Sleep disorders can lead to distress and discomfort, impaired daytime functioning, and serious physical and mental health complications.
According to some theorists, the ancient Greek philosopher, Democritus, believed that poor nutrition was the main cause of insomnia. If you have been experiencing sleep issues, someone may have recommended you take magnesium supplements.
So, what does modern science tell us about magnesium and sleep? Does it play a significant role in helping you fall asleep and stay asleep? If magnesium does help with sleep, how do you get it and how do you make sure you have enough of it?
Magnesium is a metallic chemical element which is vital for both human and plant life. Magnesium is one of thirteen mineral nutrients that come from soil, and when dissolved in water, is absorbed through a plant’s roots. Magnesium is the powerhouse behind photosynthesis in plants. Without magnesium, chlorophyll cannot capture sun energy needed for photosynthesis, and the plants will not thrive. But what about humans?
Magnesium is an essential micronutrient for people, too. It plays a role in over 300 enzyme reactions in the human body. It helps with muscle and nerve function, regulating blood pressure, and supporting the immune system. Research has linked magnesium deficiency with a range of health conditions including Alzheimer’s disease, type 2 diabetes, cardiovascular disease, and migraine.
Research indicates that taking a magnesium supplement can improve sleep overall in otherwise healthy people. Magnesium regulates cellular timekeeping in both animal and plant cells. So, it is believed that magnesium helps maintain the normal circadian rhythms, supporting quality sleep in humans.
Research focusing on magnesium indicates that adults over 50 with lower than recommended levels of magnesium are more likely to experience poor sleep, and that using a magnesium supplement has a positive impact on insomnia symptoms among older people. Studies have shown that magnesium levels are a predictor of sleep quality in otherwise healthy people.
Low magnesium intake has been found to be significantly associated with depression, and it is known that depression is associated with poor sleep. However, the studies on dietary magnesium and sleep are limited and more research is required.
Magnesium inadequacy or deficiency can result from a diet low in essential nutrients, high sugar intake, excess consumption of alcohol, a side effect of certain medications, and some health conditions, including gastrointestinal disorder and diabetes.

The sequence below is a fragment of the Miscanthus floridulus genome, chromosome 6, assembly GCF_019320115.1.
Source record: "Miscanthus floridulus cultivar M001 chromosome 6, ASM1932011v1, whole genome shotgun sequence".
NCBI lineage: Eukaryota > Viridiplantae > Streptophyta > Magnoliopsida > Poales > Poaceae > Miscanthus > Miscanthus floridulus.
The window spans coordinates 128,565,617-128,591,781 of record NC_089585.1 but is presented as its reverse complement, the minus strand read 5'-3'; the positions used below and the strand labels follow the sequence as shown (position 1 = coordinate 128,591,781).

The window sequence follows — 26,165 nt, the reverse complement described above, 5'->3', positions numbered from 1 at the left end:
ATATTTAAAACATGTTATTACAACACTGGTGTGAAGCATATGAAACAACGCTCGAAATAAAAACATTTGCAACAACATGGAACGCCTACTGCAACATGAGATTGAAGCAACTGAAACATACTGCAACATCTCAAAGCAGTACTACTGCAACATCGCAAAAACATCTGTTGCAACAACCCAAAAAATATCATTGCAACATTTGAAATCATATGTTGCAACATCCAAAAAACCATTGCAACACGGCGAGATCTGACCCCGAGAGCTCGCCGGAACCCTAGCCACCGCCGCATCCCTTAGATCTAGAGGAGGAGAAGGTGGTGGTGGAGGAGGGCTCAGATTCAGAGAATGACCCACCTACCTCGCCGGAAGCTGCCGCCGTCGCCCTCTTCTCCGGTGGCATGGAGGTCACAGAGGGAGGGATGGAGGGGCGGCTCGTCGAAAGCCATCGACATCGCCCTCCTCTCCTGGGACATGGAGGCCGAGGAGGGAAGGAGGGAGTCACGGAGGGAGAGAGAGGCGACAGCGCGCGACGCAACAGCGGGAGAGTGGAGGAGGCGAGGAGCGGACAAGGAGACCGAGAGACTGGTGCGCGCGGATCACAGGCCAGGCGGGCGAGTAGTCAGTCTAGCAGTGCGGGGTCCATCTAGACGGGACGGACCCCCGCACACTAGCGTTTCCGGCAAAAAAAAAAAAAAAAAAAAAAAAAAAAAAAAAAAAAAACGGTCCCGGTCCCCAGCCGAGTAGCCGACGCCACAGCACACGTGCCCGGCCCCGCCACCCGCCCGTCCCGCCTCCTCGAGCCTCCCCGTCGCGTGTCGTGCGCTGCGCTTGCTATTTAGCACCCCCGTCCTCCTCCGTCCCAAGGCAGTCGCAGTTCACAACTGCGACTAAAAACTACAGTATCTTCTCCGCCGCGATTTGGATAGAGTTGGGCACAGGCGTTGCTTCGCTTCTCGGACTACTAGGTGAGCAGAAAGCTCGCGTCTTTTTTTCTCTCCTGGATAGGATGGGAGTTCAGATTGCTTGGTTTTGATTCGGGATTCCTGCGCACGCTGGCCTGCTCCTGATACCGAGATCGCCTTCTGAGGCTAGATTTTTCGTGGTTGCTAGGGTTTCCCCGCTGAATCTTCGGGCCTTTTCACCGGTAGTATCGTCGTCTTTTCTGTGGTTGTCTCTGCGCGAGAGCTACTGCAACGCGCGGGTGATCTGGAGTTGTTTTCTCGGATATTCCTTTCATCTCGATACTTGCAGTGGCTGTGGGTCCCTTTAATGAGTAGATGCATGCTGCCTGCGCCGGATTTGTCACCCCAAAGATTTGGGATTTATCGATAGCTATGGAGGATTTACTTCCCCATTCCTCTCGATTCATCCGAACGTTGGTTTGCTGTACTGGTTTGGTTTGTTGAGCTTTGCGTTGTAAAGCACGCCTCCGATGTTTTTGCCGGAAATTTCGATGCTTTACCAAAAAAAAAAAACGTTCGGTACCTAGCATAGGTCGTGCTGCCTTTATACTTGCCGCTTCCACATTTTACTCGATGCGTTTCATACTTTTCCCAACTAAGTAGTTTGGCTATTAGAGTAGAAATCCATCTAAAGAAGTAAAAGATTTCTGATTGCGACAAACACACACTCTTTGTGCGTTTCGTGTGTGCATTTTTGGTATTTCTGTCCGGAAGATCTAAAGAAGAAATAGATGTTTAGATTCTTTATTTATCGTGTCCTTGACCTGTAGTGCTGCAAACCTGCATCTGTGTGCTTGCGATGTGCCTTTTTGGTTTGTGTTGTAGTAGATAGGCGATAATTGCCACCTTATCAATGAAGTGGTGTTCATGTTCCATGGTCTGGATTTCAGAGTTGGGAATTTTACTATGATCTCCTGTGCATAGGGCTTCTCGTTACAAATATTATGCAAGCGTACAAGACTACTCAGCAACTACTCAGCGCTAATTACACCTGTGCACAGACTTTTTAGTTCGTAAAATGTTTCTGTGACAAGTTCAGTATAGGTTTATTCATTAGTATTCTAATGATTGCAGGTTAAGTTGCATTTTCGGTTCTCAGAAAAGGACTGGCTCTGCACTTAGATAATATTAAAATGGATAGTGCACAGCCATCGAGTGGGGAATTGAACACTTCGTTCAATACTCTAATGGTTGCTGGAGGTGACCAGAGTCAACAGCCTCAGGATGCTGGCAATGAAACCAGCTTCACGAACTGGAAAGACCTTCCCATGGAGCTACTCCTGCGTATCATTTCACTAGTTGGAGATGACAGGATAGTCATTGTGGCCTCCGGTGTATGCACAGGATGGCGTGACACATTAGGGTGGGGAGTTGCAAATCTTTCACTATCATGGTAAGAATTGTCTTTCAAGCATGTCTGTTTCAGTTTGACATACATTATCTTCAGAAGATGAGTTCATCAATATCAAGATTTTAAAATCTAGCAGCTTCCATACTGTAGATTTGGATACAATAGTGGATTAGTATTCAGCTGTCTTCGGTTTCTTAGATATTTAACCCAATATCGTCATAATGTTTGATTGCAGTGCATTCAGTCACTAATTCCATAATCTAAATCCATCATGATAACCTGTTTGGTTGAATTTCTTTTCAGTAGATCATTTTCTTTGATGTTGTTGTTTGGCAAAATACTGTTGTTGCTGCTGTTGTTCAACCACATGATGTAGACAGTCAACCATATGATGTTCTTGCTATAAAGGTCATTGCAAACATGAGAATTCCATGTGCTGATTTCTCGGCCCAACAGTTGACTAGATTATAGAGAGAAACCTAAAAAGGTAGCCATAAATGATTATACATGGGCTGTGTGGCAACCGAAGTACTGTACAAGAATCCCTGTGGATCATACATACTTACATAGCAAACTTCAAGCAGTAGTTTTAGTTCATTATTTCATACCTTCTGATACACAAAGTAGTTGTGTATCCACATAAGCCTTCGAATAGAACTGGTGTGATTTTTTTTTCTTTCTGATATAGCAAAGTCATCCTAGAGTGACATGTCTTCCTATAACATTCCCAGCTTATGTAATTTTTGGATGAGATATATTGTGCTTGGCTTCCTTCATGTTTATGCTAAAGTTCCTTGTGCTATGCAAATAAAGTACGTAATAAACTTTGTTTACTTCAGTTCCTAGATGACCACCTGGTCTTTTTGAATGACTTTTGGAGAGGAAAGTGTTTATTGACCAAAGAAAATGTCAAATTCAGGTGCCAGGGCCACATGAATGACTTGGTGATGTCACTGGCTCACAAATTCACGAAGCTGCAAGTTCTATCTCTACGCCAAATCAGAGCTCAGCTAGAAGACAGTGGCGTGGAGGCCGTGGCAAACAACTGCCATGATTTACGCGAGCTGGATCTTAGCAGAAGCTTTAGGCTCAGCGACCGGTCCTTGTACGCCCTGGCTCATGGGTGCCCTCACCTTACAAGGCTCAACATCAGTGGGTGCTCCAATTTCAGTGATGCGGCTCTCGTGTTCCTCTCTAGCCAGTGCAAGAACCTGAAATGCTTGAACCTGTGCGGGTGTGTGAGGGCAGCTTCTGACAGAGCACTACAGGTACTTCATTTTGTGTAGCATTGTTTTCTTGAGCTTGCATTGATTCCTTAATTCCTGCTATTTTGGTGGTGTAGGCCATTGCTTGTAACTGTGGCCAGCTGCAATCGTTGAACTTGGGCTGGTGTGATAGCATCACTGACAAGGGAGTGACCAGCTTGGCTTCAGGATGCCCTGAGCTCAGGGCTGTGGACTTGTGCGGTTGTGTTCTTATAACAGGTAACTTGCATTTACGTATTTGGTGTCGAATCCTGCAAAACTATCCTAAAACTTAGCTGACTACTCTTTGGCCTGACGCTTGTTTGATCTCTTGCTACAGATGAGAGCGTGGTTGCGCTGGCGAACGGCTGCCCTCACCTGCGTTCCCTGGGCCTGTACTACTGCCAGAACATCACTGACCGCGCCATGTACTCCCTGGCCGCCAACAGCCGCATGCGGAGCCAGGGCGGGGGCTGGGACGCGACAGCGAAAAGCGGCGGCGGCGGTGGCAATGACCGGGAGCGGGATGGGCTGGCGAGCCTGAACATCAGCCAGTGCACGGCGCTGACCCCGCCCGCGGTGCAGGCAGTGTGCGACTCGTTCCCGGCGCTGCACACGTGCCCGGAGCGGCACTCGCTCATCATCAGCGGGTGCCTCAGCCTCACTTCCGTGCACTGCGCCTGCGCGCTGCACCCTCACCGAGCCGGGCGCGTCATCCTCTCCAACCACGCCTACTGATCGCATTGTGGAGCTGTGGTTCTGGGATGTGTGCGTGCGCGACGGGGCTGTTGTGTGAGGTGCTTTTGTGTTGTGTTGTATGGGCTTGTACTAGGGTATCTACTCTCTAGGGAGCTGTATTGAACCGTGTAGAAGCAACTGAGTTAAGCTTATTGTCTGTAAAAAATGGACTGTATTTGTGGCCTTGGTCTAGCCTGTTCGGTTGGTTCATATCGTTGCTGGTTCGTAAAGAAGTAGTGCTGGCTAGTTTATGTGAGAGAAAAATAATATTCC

The World Health Organisation has identified that because of food habits, many people in most countries fail to obtain the recommended intakes of magnesium from their diets. A blood test will reveal your body’s levels of nutrients such as magnesium. Symptoms of magnesium deficiency include loss of appetite, nausea or vomiting, fatigue or weakness and muscle cramps. If you have any of these symptoms you should see your health professional.
There are three main ways of increasing your magnesium levels:
In your food. Dietary sources of magnesium include dairy products, vegetables, grain, fruits and nuts. You may be able to get sufficient magnesium from the food and water you consume. However, agricultural practices, food refinement, soil depletion and water treatment all have a detrimental effect on natural magnesium levels.
Through your skin. Add to your bath or spray on your skin. You can increase your magnesium levels by adding Epsom salts (magnesium sulphate) to your bath. In a recent study, all subjects experienced increased magnesium levels from soaking in a bath enriched with magnesium sulphate crystals, commonly known as Epsom Salt. Magnesium solutions are readily available over the counter. Spraying your skin may be more convenient than taking a bath.
By taking a magnesium supplement. Many sleep remedies contain magnesium, and magnesium supplements are readily available over the counter. Be aware though that certain foods or drugs, some medical conditions, even the individual chemistry of a person's stomach acid, can interfere with the effectiveness of oral magnesium supplements. If you are unsure, speak to a healthcare professional.
It is important to get adequate amounts of magnesium, and this can generally be achieved by eating magnesium-rich foods such as spinach and almonds, or through skin absorption such as bath salts or sprays. Because your body generally excretes any excess magnesium, side effects are rare. However, taking magnesium supplements, or other medications that contain magnesium (such as laxatives) in large quantities could be harmful. Magnesium overdose can lead to low blood pressure, drowsiness, muscle weakness, slowed breathing, and in rare cases, even death. It is important — especially if you have kidney problems — to speak to your health professional before you start taking magnesium supplements.
Having adequate magnesium levels in your body can assist with sleep quality and quantity. As part of your sleep hygiene, make sure you have a well-balanced diet rich in all essential micronutrients. Consider adding a warm Epsom salts bath or a magnesium spray to your bedtime routine to help ensure your sleep will be the best it can be. If your magnesium levels are not adequate, a magnesium supplement designed to help you sleep may be helpful if used in the correct doses.